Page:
Figure 1: Type I Military Service Decoration for Non-Commissioned Officers and Troops Second Class, 1913-1918. Image from the author’s archive.

Introduction:

With this blog I am continuing a discussion of the Austrian and Austro-Hungarian service crosses for troops and non-commissioned officers. In this series of blogs I will be discussing the full range of service crosses awarded to enlisted personnel and non-commissioned officers issued from 1849 – 1918. In this blog I will be discussing the Non-Commissioned Officers and Troops Service Cross Second Class, 1913-1918, (Militärdienstzeichen II Klasse für Unteroffiziere und Mannschaften).

Date Issued: August 7, 1913 – 1918

Reason Issued: To reward Non-commissioned officers and troops of the Austrian army and navy who had served ten years of active service faithfully and honorably.

Classes or Types: This cross was issued in one type.

Interesting Facts:

  • Only the highest class of the service cross which had been earned could be worn.
  • Crosses at the end of World War I were made of zinc with bronze centers
  • Time in service was counted toward receipt of this award in two ways: piece time service was counted one year for one year, during a military campaign each year of service was counted as two years.

Hallmarks: None known

Design: A clawed cross in the Leopold style with arms that widen toward the ends.  The cross has a ball shaped eye at the top to which is attached a ring for attaching the cross to the ribbon.

Figure 2: Military Service Decoration for Non-Commissioned Officers and Troops
Second Class, 1913-1918, obverse. Image courtesy of Dorotheum

Obverse: A cross with a granulated surface.  The edges of the arms of the cross are tapered.  The arms of the cross have a 2 mm smooth edge.  Inside the smooth edge is a pearled design, which also follows the contour of the cross.  In the center of the cross is a 16 mm disk of the same material as the cross but with a white metal wash.  Around the edge of the disk are two lines; while in its center is the Roman Numeral X.

 

Figure 3: Military Service Decoration for Non-Commissioned Officers and Troops Second Class, 1913-1918, Type I reverse. Image from the author’s archive.

Figure 4: Military Service Decoration for Non-Commissioned Officers and Troops Second Class, 1913-1918, Type II reverse. Image from the author’s archive.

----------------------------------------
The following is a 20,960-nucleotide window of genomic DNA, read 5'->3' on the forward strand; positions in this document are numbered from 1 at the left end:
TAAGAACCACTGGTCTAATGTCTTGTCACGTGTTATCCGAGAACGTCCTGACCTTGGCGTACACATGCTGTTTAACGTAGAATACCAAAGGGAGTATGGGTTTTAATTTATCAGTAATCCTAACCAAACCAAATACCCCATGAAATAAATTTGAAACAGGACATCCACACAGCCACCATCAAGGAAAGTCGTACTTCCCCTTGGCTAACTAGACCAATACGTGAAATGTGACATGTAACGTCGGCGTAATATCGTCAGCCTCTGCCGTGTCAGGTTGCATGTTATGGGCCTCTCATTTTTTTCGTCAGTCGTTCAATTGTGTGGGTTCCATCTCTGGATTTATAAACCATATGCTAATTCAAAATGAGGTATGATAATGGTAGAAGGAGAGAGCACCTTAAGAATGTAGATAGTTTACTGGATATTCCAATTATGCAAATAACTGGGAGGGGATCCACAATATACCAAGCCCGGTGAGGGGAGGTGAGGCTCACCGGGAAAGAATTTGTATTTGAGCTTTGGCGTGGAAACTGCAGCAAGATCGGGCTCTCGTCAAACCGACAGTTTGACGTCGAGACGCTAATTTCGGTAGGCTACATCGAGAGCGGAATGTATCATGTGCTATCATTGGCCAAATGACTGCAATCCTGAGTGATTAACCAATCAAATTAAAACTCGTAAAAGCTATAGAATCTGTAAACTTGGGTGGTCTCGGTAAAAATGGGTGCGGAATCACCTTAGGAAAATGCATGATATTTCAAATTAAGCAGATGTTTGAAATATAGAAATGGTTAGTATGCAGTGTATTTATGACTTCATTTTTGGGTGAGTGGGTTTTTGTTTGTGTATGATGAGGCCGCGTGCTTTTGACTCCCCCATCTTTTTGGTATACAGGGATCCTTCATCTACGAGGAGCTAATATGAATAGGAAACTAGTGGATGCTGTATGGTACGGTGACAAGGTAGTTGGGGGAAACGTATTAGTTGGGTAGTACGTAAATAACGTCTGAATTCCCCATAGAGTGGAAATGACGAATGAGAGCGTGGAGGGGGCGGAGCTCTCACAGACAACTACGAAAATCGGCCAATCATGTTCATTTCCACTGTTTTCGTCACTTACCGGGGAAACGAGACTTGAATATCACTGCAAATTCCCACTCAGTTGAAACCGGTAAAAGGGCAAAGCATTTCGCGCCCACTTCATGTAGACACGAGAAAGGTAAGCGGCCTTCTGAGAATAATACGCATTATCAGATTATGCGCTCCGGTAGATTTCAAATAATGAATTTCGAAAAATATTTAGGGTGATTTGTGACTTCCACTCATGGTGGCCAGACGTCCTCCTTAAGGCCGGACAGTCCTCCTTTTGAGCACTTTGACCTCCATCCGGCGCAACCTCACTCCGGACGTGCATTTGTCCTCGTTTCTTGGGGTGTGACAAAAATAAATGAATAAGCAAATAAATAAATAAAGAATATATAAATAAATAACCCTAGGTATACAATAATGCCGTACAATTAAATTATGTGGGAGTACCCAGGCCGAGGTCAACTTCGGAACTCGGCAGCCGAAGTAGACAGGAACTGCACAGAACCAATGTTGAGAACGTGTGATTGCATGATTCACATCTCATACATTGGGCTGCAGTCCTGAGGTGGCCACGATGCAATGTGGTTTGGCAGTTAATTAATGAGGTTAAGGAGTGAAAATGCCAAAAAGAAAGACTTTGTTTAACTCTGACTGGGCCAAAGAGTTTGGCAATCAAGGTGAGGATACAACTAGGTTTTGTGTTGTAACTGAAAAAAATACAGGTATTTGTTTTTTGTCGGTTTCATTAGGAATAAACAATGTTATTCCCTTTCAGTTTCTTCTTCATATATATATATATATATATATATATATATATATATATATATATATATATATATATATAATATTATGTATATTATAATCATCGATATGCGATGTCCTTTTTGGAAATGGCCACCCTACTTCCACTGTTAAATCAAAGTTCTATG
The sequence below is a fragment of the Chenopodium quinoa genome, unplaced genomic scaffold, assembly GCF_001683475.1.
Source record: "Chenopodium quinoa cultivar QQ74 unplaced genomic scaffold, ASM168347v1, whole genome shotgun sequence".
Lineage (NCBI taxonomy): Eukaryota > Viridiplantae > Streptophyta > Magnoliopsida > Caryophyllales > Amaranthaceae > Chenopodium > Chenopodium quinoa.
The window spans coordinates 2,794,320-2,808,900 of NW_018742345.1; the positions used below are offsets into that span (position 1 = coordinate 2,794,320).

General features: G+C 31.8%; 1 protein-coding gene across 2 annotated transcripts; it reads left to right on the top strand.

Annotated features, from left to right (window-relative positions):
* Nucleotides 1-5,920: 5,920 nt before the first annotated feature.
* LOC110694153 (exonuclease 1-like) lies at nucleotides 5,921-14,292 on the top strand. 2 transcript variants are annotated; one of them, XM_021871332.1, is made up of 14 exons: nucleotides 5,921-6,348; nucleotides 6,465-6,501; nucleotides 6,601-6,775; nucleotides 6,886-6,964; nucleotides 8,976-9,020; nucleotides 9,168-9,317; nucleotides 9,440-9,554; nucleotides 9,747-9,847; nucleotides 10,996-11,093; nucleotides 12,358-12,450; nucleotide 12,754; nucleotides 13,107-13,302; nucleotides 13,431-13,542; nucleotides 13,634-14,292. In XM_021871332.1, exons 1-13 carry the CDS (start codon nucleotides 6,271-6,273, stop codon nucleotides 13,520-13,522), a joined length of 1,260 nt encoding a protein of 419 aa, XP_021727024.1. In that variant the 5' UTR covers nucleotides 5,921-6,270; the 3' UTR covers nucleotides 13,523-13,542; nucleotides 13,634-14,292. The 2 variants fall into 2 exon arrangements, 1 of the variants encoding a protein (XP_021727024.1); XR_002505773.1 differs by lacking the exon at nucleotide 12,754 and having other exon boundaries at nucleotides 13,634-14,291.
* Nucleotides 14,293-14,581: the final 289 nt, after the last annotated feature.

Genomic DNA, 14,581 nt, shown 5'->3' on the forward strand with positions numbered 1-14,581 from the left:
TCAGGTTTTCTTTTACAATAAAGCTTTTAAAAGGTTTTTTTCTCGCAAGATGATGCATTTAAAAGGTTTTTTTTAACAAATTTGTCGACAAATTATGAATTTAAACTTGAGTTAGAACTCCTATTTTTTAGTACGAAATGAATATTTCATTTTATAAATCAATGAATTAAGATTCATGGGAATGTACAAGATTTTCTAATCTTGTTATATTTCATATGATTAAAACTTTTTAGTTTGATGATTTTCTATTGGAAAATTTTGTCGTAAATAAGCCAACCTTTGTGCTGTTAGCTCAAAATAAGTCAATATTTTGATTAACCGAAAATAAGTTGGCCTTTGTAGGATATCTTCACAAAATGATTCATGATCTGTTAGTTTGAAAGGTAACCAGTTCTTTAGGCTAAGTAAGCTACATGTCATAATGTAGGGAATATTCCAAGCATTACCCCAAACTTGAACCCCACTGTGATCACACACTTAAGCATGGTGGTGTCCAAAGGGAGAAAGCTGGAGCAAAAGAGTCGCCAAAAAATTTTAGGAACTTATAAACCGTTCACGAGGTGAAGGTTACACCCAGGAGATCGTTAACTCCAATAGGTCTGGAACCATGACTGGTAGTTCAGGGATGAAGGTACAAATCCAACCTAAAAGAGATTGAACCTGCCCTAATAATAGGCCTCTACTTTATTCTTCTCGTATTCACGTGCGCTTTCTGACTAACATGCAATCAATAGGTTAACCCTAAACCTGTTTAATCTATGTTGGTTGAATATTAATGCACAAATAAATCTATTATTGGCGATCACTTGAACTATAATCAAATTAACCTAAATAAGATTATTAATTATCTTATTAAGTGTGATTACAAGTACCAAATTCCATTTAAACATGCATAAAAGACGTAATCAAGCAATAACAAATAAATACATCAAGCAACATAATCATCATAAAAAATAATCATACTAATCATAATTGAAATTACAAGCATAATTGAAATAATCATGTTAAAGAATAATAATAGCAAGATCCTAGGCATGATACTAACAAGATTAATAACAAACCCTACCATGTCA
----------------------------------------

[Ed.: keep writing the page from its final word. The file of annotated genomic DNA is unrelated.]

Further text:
Reverse:  The reverse of the cross is usually plain.  It may, however, have a rivet hole for attaching the obverse disk.

Weight: 12.8 grams

Size: 34 mm in diameter

Type of Material: Gilded bronze or brass (Tombac)

Figure 5: Type II Military Service Decoration for Non-Commissioned Officers and Troops Second Class, 1913-1918. Image from the author’s archive.

Variations: There are several variations of this decoration:

  • Type I cross: As described above
  • Type II cross: A zinc cross with bronze center disk
  • Type I reverse: As described above
  • Type II reverse: As described above except the reverse has a rivet for attaching the obverse disk
  • Type I Suspension: As described above
  • Type II Suspension: As described above except with a thin flat wedge shaped eye
  • Type III Suspension: As described above except with a round loop shaped eye

Designer: Unknown

Manufacturer: Hauptmunzamt Wien (Imperial Mint, Vienna)

Number Issued: Unknown

Case: Unknown

Figure 6: Military Service Decoration for Non-Commissioned Officers and Troops Second Class, 1913-1918, ribbon. Image from the author’s archive.

Ribbon: Imperial gold with an 8 mm black stripe 3 mm from each edge.

  • A small rectangular ribbon for this decoration sometimes issued with small attachments to indicate specific awards was introduced in October 27, 1917.

Attachments: None

Miniature: Unknown

Hope you enjoyed this blog. Until next time when I will continue my description of the Non-Commissioned Officers and Troops, Service Crosses 1913-1918. Until then, I hope you find joy in our shared interest

Rick

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